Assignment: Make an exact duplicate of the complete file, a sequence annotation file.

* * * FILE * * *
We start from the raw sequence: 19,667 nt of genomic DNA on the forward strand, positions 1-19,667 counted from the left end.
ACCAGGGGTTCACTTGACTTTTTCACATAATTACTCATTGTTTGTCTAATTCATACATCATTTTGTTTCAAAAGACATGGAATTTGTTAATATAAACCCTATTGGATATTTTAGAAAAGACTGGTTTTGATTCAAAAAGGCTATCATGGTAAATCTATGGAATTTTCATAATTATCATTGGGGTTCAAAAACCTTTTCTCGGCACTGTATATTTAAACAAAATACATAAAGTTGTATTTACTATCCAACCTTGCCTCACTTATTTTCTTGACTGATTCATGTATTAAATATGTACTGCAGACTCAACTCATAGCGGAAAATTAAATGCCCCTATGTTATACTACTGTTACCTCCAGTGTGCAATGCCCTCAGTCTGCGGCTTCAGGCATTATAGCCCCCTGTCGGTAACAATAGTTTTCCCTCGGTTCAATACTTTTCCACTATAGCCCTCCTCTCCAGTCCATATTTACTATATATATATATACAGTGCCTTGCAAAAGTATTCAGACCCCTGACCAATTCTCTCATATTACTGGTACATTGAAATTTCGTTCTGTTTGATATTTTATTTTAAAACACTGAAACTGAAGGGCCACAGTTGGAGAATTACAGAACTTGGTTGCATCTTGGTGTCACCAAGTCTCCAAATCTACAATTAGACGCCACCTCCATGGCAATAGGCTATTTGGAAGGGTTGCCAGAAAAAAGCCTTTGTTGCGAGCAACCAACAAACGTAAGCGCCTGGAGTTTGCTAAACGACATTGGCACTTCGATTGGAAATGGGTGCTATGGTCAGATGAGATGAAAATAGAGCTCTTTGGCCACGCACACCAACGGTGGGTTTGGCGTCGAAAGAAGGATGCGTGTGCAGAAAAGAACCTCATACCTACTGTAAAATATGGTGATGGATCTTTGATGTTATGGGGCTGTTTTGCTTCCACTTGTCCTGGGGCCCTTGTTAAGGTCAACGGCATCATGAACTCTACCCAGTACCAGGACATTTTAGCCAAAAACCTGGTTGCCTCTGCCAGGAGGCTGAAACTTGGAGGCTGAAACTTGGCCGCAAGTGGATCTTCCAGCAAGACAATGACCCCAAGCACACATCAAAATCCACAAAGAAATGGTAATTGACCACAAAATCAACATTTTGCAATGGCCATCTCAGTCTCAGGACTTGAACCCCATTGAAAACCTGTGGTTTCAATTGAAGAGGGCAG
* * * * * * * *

We start from the raw sequence: 19,667 nt of genomic DNA on the forward strand, positions 1-19,667 counted from the left end.
ACCAGGGGTTCACTTGACTTTTTCACATAATTACTCATTGTTTGTCTAATTCATACATCATTTTGTTTCAAAAGACATGGAATTTGTTAATATAAACCCTATTGGATATTTTAGAAAAGACTGGTTTTGATTCAAAAAGGCTATCATGGTAAATCTATGGAATTTTCATAATTATCATTGGGGTTCAAAAACCTTTTCTCGGCACTGTATATTTAAACAAAATACATAAAGTTGTATTTACTATCCAACCTTGCCTCACTTATTTTCTTGACTGATTCATGTATTAAATATGTACTGCAGACTCAACTCATAGCGGAAAATTAAATGCCCCTATGTTATACTACTGTTACCTCCAGTGTGCAATGCCCTCAGTCTGCGGCTTCAGGCATTATAGCCCCCTGTCGGTAACAATAGTTTTCCCTCGGTTCAATACTTTTCCACTATAGCCCTCCTCTCCAGTCCATATTTACTATATATATATATACAGTGCCTTGCAAAAGTATTCAGACCCCTGACCAATTCTCTCATATTACTGGTACATTGAAATTTCGTTCTGTTTGATATTTTATTTTAAAACACTGAAACTGAAGGGCCACAGTTGGAGAATTACAGAACTTGGTTGCATCTTGGTGTCACCAAGTCTCCAAATCTACAATTAGACGCCACCTCCATGGCAATAGGCTATTTGGAAGGGTTGCCAGAAAAAAGCCTTTGTTGCGAGCAACCAACAAACGTAAGCGCCTGGAGTTTGCTAAACGACATTGGCACTTCGATTGGAAATGGGTGCTATGGTCAGATGAGATGAAAATAGAGCTCTTTGGCCACGCACACCAACGGTGGGTTTGGCGTCGAAAGAAGGATGCGTGTGCAGAAAAGAACCTCATACCTACTGTAAAATATGGTGATGGATCTTTGATGTTATGGGGCTGTTTTGCTTCCACTTGTCCTGGGGCCCTTGTTAAGGTCAACGGCATCATGAACTCTACCCAGTACCAGGACATTTTAGCCAAAAACCTGGTTGCCTCTGCCAGGAGGCTGAAACTTGGAGGCTGAAACTTGGCCGCAAGTGGATCTTCCAGCAAGACAATGACCCCAAGCACACATCAAAATCCACAAAGAAATGGTAATTGACCACAAAATCAACATTTTGCAATGGCCATCTCAGTCTCAGGACTTGAACCCCATTGAAAACCTGTGGTTTCAATTGAAGAGGGCAG